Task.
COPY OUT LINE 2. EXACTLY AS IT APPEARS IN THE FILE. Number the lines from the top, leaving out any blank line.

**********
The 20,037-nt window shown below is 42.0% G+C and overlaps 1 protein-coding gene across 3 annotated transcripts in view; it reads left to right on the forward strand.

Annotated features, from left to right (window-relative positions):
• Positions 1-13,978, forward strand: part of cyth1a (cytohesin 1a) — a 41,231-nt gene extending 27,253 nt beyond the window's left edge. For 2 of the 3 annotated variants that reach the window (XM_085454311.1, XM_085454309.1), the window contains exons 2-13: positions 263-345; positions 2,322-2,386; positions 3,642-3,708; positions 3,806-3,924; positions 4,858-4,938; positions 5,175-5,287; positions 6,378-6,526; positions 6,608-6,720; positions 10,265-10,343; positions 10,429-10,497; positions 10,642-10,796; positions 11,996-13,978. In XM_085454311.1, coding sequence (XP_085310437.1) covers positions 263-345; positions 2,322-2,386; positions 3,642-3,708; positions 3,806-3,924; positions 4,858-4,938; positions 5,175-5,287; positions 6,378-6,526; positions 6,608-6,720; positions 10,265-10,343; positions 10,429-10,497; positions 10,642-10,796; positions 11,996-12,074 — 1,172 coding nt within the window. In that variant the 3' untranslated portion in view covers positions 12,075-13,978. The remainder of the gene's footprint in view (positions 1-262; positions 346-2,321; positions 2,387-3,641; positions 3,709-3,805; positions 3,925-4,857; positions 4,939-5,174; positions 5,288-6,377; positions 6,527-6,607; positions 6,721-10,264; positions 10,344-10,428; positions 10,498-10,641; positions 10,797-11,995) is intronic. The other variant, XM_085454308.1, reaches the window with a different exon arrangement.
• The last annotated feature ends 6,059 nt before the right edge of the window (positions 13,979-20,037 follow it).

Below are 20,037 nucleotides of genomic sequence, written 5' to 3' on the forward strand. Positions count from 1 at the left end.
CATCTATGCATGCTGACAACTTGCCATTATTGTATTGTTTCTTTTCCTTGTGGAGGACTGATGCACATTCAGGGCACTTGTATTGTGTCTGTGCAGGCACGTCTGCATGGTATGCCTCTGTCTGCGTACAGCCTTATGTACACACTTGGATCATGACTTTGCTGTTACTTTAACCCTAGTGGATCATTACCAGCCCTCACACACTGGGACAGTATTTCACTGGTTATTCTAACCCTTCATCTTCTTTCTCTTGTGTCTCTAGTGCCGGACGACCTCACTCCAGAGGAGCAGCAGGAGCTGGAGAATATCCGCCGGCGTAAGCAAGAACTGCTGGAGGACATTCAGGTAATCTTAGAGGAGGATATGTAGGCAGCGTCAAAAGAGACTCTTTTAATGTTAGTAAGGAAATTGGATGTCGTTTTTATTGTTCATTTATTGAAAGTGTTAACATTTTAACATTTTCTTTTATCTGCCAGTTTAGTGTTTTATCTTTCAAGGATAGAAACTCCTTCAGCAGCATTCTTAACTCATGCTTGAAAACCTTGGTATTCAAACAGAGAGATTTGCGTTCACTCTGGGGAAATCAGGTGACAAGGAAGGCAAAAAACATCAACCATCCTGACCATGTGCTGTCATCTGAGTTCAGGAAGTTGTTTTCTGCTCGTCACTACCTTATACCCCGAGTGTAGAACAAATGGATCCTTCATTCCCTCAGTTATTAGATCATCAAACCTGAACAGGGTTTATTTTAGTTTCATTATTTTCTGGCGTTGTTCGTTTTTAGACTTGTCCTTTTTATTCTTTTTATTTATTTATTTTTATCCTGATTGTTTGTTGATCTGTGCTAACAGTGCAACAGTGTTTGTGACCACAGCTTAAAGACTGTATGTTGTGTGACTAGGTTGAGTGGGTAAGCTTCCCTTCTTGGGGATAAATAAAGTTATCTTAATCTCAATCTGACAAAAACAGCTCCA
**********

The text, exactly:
Annotated features, from left to right (window-relative positions):